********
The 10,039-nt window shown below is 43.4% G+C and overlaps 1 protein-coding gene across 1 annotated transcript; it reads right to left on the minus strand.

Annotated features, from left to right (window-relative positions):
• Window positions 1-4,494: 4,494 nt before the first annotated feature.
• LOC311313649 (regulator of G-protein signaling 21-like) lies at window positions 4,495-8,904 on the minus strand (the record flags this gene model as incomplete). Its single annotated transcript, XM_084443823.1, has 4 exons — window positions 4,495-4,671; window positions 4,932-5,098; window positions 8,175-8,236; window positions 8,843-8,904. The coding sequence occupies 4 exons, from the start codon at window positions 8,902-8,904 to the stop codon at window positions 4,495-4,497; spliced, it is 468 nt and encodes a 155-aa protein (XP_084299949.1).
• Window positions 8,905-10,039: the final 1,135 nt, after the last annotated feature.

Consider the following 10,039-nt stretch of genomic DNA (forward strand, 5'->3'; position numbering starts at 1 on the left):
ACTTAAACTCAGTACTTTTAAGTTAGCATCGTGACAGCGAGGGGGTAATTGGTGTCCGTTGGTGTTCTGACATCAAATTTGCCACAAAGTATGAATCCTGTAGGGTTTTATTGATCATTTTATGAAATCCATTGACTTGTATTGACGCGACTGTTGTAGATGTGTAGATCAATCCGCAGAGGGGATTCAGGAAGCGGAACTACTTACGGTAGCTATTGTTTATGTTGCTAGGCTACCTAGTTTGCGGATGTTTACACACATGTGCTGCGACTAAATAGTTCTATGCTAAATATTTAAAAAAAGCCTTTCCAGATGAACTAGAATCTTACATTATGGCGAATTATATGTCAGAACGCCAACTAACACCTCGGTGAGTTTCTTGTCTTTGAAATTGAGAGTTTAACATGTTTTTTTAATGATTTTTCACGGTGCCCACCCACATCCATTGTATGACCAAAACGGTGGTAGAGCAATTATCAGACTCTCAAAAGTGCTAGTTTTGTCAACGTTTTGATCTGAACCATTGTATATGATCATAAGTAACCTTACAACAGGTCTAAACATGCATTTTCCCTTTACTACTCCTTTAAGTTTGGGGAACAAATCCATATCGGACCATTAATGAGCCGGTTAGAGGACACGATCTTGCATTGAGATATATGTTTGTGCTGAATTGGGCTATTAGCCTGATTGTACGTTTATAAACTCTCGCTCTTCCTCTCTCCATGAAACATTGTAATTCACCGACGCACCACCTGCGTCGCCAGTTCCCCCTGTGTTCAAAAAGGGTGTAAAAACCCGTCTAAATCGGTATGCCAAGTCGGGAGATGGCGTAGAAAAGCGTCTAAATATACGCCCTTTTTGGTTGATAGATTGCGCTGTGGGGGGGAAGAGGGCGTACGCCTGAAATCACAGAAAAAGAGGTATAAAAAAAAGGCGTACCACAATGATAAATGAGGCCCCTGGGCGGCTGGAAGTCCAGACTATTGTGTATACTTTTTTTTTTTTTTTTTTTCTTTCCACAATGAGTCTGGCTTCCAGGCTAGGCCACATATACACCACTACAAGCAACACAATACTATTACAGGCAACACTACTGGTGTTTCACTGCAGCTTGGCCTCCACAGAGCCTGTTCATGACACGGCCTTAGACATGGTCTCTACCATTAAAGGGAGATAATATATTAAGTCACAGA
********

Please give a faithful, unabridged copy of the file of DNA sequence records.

The 10,039-nt window shown below is 43.4% G+C and overlaps 1 protein-coding gene across 1 annotated transcript; it reads right to left on the minus strand.

Annotated features, from left to right (window-relative positions):
• Window positions 1-4,494: 4,494 nt before the first annotated feature.
• LOC311313649 (regulator of G-protein signaling 21-like) lies at window positions 4,495-8,904 on the minus strand (the record flags this gene model as incomplete). Its single annotated transcript, XM_084443823.1, has 4 exons — window positions 4,495-4,671; window positions 4,932-5,098; window positions 8,175-8,236; window positions 8,843-8,904. The coding sequence occupies 4 exons, from the start codon at window positions 8,902-8,904 to the stop codon at window positions 4,495-4,497; spliced, it is 468 nt and encodes a 155-aa protein (XP_084299949.1).
• Window positions 8,905-10,039: the final 1,135 nt, after the last annotated feature.

Consider the following 10,039-nt stretch of genomic DNA (forward strand, 5'->3'; position numbering starts at 1 on the left):
ACTTAAACTCAGTACTTTTAAGTTAGCATCGTGACAGCGAGGGGGTAATTGGTGTCCGTTGGTGTTCTGACATCAAATTTGCCACAAAGTATGAATCCTGTAGGGTTTTATTGATCATTTTATGAAATCCATTGACTTGTATTGACGCGACTGTTGTAGATGTGTAGATCAATCCGCAGAGGGGATTCAGGAAGCGGAACTACTTACGGTAGCTATTGTTTATGTTGCTAGGCTACCTAGTTTGCGGATGTTTACACACATGTGCTGCGACTAAATAGTTCTATGCTAAATATTTAAAAAAAGCCTTTCCAGATGAACTAGAATCTTACATTATGGCGAATTATATGTCAGAACGCCAACTAACACCTCGGTGAGTTTCTTGTCTTTGAAATTGAGAGTTTAACATGTTTTTTTAATGATTTTTCACGGTGCCCACCCACATCCATTGTATGACCAAAACGGTGGTAGAGCAATTATCAGACTCTCAAAAGTGCTAGTTTTGTCAACGTTTTGATCTGAACCATTGTATATGATCATAAGTAACCTTACAACAGGTCTAAACATGCATTTTCCCTTTACTACTCCTTTAAGTTTGGGGAACAAATCCATATCGGACCATTAATGAGCCGGTTAGAGGACACGATCTTGCATTGAGATATATGTTTGTGCTGAATTGGGCTATTAGCCTGATTGTACGTTTATAAACTCTCGCTCTTCCTCTCTCCATGAAACATTGTAATTCACCGACGCACCACCTGCGTCGCCAGTTCCCCCTGTGTTCAAAAAGGGTGTAAAAACCCGTCTAAATCGGTATGCCAAGTCGGGAGATGGCGTAGAAAAGCGTCTAAATATACGCCCTTTTTGGTTGATAGATTGCGCTGTGGGGGGGAAGAGGGCGTACGCCTGAAATCACAGAAAAAGAGGTATAAAAAAAAGGCGTACCACAATGATAAATGAGGCCCCTGGGCGGCTGGAAGTCCAGACTATTGTGTATACTTTTTTTTTTTTTTTTTTTCTTTCCACAATGAGTCTGGCTTCCAGGCTAGGCCACATATACACCACTACAAGCAACACAATACTATTACAGGCAACACTACTGGTGTTTCACTGCAGCTTGGCCTCCACAGAGCCTGTTCATGACACGGCCTTAGACATGGTCTCTACCATTAAAGGGAGATAATATATTAAGTCACAGA